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    Indian Hindu Priest’s Sandalwood, Ebony & Silvered Puja Box

    Mysore, South India
    19th century

    length: 51cm, width: 41.5cm, depth: 10.7cm



    private collection, UK

    – scroll down to see further images –

    This extraordinary box, from India’ south – probably Mysore – is of sandalwood and ebony. The interior has wooden segments which can be arranged to make compartments according to what it is that is to be stored. The hinged lid of the box is inset with a particularly intricate copper panel that has been heavily overlaid with silver. The panel has a Hindu religious scene. The box has a Chubb lock and key imported from England. The exterior sides of the box slope in, giving it a much more arcitectural feel, and yet the interior is lined so that the interior sides are perpendicular to the base.

    Such a box almost certainly was used by a temple priest to keep his puja equipment, used for rituals and prayer.

    The panel has been very finely repoussed and chased.

    The panel reflects the following episode from the Hindu Vedas:

    Tripura was the triple city of the Asuras – there was one each in heaven, earth and the underworld. One was of iron, one of silver, and one of gold. Indra could not vanquish them. So Shiva created for himself a chariot from the earth. The sun and moon became the chariot’s wheels. (This can be seen clearly in the panel.) Various deities were used in various ways: Brahma (with his multiple heads) was made the driver, Mandara was made a bow, Vishnu was made the arrow’s shaft and Agni, the arrow head. All of this can be seen in the relief here. Shiva is shown on the chariot and as the central figure in the panel, wielding a trident above his head. The chariot was intended to be used in the destruction of Tripura.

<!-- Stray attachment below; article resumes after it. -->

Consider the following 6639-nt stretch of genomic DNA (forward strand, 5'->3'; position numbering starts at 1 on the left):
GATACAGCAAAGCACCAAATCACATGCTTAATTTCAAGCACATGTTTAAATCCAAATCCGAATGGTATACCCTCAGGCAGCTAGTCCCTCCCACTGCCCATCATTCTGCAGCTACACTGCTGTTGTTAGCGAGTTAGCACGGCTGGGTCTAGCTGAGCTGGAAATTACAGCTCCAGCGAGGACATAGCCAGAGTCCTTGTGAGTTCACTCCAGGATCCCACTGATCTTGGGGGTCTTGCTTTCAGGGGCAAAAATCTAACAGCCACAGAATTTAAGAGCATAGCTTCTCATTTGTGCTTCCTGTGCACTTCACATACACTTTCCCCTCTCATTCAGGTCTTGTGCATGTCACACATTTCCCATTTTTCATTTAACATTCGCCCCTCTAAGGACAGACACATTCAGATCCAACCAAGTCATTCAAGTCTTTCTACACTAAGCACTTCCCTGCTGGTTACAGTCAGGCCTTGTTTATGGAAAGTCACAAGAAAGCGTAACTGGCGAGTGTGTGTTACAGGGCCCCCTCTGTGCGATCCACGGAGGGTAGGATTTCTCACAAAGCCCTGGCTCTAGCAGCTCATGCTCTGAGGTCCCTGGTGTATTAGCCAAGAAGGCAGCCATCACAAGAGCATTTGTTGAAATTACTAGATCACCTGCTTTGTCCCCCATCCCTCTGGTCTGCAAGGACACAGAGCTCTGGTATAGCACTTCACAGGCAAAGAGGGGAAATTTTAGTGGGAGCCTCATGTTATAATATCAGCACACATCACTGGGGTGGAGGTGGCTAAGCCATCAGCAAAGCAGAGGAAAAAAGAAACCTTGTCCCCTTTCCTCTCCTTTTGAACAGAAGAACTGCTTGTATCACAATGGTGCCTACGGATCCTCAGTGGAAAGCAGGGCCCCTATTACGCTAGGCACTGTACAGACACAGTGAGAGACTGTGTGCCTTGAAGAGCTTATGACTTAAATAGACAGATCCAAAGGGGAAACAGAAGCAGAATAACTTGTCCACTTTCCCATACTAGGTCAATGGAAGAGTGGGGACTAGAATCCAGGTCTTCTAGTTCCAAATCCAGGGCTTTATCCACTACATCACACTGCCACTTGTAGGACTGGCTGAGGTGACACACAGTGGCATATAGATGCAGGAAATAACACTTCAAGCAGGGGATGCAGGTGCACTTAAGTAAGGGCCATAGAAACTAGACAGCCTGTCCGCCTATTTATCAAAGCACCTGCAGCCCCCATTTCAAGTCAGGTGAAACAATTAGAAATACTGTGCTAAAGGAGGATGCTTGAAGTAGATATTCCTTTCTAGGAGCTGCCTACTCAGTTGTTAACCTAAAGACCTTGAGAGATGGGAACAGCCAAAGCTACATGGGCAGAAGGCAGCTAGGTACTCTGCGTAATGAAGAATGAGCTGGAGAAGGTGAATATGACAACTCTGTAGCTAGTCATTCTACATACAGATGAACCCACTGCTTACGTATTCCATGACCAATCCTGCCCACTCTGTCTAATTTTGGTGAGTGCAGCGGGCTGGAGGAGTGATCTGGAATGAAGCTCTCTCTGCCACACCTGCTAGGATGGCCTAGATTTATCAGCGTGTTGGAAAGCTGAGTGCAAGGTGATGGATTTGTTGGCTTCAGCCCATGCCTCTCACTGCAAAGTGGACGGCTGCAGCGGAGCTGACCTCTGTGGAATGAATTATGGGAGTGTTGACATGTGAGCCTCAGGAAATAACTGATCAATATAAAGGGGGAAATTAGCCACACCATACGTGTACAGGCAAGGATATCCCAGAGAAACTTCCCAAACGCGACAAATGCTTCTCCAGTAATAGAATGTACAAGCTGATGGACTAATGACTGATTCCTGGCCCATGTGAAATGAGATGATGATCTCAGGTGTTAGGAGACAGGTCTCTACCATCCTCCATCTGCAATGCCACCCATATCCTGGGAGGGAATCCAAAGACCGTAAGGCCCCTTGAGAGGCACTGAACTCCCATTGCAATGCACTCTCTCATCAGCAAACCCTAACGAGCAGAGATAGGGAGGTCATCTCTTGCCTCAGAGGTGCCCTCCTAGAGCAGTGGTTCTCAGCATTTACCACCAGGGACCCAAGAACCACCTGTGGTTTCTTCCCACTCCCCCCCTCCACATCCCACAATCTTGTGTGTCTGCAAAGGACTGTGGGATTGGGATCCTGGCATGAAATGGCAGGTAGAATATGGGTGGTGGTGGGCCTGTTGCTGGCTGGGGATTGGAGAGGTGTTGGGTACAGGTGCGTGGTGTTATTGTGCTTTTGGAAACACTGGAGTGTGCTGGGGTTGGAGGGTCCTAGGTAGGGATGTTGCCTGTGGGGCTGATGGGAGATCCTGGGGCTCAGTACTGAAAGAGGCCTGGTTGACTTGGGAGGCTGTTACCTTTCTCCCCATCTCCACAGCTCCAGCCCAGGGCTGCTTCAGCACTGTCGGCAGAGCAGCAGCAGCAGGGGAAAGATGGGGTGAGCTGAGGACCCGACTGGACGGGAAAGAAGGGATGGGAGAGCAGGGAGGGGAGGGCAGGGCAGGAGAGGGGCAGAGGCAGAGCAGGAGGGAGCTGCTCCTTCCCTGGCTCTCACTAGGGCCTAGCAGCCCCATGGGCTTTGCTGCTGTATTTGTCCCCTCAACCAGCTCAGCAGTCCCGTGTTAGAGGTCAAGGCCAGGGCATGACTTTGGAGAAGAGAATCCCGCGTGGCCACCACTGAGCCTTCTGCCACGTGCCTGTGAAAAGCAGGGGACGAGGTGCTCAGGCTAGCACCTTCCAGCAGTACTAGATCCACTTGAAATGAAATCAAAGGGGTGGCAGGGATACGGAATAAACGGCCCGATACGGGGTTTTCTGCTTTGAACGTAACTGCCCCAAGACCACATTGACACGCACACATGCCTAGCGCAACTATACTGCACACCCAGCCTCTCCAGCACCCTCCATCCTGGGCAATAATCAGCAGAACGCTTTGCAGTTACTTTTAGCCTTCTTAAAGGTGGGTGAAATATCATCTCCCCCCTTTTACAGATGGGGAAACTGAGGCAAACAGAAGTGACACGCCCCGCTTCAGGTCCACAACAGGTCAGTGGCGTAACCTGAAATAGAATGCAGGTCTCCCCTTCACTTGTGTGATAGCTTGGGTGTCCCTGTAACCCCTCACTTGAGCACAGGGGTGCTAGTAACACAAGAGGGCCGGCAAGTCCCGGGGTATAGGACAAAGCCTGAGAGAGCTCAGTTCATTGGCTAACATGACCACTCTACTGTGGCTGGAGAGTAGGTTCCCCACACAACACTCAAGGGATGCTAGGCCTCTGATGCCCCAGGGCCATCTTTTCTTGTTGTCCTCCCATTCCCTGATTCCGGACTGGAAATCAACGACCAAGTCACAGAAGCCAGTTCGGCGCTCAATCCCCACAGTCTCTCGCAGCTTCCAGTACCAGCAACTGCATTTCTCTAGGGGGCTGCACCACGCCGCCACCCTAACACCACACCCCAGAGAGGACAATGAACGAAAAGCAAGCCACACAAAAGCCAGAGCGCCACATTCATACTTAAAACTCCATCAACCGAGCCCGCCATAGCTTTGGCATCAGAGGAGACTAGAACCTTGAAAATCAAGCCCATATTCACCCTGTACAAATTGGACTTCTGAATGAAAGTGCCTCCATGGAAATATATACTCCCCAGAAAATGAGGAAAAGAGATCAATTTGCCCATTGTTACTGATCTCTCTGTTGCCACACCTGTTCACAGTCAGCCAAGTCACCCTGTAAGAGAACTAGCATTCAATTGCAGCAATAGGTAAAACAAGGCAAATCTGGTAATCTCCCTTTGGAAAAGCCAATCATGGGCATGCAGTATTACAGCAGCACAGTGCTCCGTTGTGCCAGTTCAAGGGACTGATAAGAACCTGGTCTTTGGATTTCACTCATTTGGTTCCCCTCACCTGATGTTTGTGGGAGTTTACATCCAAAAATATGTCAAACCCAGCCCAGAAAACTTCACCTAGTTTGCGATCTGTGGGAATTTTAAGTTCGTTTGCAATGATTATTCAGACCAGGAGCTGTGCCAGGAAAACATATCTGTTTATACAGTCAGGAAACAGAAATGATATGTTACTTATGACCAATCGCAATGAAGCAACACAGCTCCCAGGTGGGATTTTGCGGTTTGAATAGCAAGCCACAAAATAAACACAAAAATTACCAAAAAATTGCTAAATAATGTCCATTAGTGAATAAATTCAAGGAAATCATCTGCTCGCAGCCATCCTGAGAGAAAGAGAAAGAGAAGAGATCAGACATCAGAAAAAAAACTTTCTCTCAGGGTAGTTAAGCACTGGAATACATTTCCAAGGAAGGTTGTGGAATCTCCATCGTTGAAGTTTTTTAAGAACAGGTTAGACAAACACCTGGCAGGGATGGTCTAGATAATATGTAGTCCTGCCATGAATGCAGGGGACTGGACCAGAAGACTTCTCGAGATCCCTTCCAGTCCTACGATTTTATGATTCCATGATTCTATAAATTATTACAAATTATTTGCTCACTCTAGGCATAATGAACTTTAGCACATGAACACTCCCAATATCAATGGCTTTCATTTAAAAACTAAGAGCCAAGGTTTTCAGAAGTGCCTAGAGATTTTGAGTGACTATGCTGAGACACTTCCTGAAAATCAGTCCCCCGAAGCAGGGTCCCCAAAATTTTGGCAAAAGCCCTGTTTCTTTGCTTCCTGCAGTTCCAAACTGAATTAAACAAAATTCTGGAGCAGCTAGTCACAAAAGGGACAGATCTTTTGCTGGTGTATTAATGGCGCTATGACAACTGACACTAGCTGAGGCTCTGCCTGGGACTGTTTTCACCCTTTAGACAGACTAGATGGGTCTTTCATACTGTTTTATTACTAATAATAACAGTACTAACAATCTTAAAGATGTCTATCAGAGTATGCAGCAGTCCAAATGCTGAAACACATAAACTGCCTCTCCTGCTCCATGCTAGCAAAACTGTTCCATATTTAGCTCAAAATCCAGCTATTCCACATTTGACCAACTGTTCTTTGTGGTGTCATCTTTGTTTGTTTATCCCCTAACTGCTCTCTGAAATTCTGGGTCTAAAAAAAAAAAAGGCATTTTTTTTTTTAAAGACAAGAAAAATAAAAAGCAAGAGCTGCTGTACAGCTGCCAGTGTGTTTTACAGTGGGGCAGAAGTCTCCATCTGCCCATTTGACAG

Just above this scene are seven representations of Shiva, each on a different vahana. With the central figure, this completes the eight manifestations of Shiva.

    Surrounding this scene are elaborate borders of deities, animals and scrolling flowers and foliage.

    The work on the panel evokes the fine sandalwood carving undertaken in the 19th century in India’s south. Mysore (along with Canara) specialised in fine sandalwood carving. The craftsmen were known as gudigars.  They were hereditary artisans who are believed to have migrated originally from Goa in the early sixteenth century to avoid conversion to Christianity by the Portuguese. They settled in and around Mysore and developed a woodcarving technique so fine that it has few parallels in India.

    Overall, this is a remarkable and rare box. It is in excellent condition – there is an old chip to one of the interior bevelled corners of the box (not an outer corner) and with the patina that this itself has developed, is barely noticeable.


    Jaffer, A., Furniture from British India and Ceylon: A Catalogue of the Collections in the Victoria and Albert Museum and the Peabody Essex Museum, Timeless Books, 2001.

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